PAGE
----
After several attempts to rein in the stock market, the Fed may have figured it out. The message was clear enough for a golden retriever (I have two) to understand. There was nothing cryptic or reading of the tea leaves to understand it.
Powell struck the point again, reiterating his stance at Jackson Hole about his commitment to reining in inflation, which would create below-trend growth rates and higher unemployment. What solidified this commentary was the FOMC summary of economic projections, which laid it all out very nicely.
There was nothing the equity market could cling to that it could twist and turn to make up some bullish narrative. It was what the Fed needed to deliver for financial conditions to tighten adequately and for the Fed to start to bring inflation down.
Old Games Didn’t Work
Of course, the equity market tried to play its implied volatility melt in the middle of the trading session game, with the S&P 500 managing to rally by more than 2% off its post-FOMC lows. But still, what became clear was that sellers were in the market, and they could offset that usually implied volatility melt and sink stocks.
Rates Will Go Much Higher
The Fed’s plan to get rates to 4.4% this year was just too much for the stock market and not expected. Fed Fund Futures were only looking at 4% rates by December 2022. The Fed’s projections were 40 bps higher than the market and about 1.25% higher than the Fed Fund Rate following today’s 75 BPS rate hike. That means the market will need to price two additional rate hikes for the rest of 2022.
The Fed’s projections for 4.6% for 2023 have also shifted the Fed Funds Futures peak terminal rate to 4.62% from 4.48% yesterday. Additionally, that peak rate is expected to come in May 2023 instead of April. But more importantly, as time passes, we should see those Fed Funds Futures begin to take the shape of the Fed’s expected path.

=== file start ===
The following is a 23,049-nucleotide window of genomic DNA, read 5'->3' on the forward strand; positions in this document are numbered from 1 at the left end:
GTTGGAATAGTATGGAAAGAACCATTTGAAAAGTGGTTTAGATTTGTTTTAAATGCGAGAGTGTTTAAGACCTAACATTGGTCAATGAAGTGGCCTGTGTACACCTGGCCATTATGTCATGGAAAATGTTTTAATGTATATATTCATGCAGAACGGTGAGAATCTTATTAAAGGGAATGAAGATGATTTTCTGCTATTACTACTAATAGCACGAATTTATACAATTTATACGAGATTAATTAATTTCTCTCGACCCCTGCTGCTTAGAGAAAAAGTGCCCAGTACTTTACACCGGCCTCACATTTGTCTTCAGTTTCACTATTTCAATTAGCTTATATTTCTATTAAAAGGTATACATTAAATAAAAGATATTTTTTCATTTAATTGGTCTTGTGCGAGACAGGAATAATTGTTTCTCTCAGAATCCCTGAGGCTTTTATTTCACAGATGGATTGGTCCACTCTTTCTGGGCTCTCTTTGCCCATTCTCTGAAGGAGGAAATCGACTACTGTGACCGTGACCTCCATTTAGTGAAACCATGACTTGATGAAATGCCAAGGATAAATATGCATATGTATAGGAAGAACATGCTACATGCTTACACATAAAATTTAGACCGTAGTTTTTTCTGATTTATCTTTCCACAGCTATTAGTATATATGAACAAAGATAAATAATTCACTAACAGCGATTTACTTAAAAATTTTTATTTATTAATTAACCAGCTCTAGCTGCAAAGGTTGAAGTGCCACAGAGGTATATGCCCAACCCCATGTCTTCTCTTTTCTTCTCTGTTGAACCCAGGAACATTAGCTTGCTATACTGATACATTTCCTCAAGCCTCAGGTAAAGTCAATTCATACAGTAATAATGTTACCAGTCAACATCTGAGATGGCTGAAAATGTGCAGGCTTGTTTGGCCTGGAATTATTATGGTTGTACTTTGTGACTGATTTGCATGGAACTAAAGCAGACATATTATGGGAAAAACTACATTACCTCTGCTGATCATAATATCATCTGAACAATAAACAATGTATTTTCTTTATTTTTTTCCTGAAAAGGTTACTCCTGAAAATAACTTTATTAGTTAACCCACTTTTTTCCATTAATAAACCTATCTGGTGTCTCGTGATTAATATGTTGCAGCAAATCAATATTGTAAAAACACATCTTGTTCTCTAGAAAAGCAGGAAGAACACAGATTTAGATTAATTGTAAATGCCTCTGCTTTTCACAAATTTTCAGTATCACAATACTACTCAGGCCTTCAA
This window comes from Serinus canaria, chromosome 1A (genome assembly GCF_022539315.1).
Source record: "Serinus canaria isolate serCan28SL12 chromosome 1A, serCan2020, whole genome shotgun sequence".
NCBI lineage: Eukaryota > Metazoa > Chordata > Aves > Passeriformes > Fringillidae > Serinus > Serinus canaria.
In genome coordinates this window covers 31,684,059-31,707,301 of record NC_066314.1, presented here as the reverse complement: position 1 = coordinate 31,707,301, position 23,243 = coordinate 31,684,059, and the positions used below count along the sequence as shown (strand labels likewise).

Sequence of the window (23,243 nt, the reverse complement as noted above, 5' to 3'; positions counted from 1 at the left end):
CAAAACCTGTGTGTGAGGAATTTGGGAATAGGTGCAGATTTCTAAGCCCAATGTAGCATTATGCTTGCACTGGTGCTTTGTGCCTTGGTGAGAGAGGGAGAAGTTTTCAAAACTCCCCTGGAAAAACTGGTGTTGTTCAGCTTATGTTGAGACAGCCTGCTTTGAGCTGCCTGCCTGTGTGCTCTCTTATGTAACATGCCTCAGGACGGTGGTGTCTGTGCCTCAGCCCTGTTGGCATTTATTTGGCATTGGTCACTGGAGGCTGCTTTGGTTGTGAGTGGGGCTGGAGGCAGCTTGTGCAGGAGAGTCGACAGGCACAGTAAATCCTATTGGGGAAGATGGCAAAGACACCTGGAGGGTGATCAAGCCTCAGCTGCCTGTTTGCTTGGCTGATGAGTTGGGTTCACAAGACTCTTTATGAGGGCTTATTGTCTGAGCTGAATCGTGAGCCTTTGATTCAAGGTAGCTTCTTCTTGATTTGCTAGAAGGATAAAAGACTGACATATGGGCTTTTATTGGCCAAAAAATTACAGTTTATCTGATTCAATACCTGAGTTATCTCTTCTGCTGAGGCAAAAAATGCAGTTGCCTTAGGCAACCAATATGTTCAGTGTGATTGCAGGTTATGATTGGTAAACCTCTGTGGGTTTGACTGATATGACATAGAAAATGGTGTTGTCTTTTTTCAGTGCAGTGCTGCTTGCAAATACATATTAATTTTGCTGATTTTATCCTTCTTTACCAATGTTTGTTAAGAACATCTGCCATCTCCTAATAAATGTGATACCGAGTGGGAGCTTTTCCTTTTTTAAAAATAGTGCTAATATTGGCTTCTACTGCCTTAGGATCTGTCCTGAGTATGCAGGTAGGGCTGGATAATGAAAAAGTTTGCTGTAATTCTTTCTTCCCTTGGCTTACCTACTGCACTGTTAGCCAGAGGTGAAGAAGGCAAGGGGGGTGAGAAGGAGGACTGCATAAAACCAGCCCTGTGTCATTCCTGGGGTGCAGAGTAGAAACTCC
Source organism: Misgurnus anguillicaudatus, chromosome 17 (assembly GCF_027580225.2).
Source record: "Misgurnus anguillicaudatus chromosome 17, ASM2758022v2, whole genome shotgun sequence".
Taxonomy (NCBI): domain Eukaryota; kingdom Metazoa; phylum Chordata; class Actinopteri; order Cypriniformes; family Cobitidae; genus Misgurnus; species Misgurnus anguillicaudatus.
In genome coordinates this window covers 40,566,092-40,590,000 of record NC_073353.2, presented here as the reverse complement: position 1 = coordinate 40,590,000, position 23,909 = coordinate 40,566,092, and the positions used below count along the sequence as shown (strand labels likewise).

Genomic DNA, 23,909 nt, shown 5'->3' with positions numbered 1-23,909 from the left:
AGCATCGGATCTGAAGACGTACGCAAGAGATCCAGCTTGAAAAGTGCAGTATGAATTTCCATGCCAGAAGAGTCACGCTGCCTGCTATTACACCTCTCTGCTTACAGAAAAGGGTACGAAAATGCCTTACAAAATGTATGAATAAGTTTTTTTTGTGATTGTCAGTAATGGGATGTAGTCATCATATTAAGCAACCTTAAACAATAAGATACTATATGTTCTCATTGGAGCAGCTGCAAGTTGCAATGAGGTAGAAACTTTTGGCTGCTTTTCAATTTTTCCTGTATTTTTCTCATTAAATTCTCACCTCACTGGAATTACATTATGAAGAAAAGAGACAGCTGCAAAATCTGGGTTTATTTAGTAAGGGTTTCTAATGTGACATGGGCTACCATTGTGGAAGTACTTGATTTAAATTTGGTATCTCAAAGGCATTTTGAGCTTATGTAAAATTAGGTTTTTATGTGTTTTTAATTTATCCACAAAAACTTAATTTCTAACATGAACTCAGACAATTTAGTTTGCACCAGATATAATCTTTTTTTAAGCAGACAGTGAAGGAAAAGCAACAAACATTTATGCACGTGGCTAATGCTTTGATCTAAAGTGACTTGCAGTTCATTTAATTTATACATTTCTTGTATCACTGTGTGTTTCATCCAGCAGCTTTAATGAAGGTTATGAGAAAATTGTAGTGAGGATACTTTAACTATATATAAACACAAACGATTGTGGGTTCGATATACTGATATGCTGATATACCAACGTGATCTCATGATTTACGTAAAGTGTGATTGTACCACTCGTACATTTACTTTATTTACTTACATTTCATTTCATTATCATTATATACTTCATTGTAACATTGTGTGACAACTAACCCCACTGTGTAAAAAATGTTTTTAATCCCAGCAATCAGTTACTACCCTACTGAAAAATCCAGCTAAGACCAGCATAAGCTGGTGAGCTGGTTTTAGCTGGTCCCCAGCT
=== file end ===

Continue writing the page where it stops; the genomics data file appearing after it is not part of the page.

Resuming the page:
The shift in the futures market should feed through to the Treasury curve. Treasuries are already beginning to rise further with the 2-Yr and 3-Yr gaining and now above 4%. Based on the Fed projections, they would suggest we’re likely to see the two and three-year Treasuries not only stay above 4% but well above 4%, potentially matching those peak terminal rates of 4.6% the Fed is forecasting.
The higher rates will help strengthen the dollar index, especially against Japan and China, which are clearly in much easier monetary policy positions. Additionally, with Europe’s energy crisis and on the brink of recession, the dollar is likely to strengthen further against the euro.
Tighter Financial Conditions
Rising rates and a stronger dollar also will help real yield rise, and together all of these things will work to tighten financial conditions even more in the coming weeks. While the Chicago Fed’s National Financial Conditions (NFCI) and Adjusted NFCI tightened some this week, they still need to see their index value get above zero. Tightening financial conditions will work to sink stocks as they usually do.
Additionally, corporate and high-yield credit spreads should widen further, which historically is directly tied to changes in the stock market volatility as measured by the VIX index. Plus, now that the VIX options expiration occurred on Sept. 21, the VIX will be able to move higher more freely and will not be tied to the lower levels due to option positioning.
All of this is bad for stocks because, on a relative basis, the S&P 500 already is expensive, with an equity risk premium over the 10-Yr of just 2.4%. That’s a historically low level since 2010 and 135 bps below the historical average of 3.76%. An increase of 135 bps in the S&P 500 earnings yield would send it to roughly 7.25% from around 5.9%. That would take the S&P 500 PE ratio of 16.9 to approximately 13.8, or an S&P 500 value of roughly 3,100. That would be an additional 18% lower than its closing price of about 3,790 on Sept. 21.
But that’s the thing – it all depends on where rates go because if rates do rise as the Fed suggests, and the 2-yr gets to around 4.5% and assuming the curve remains inverted by 50 bps, the 10-Yr would trade with a 4% yield, and then, of course, that would imply an even higher earnings yield for the S&P 500, and lower PE ratio.
The Fed is dead serious about raising rates. I have been warning about the end of QE and rate hikes and the consequence for about a year. As I also explained, the July and August 2022 rally was a giant head-fake, and it got many investors on the wrong side of things, believing the Fed would cave and pivot. This time is different; the Fed has a serious inflation problem for the first time in about 40 years. During the 2010s, the Fed only had to worry about the unemployment rate because inflation was nonexistent, so that it could pivot at the first signs of slowing growth.
But now inflation is job number one for the Fed, and everything else is a distant second.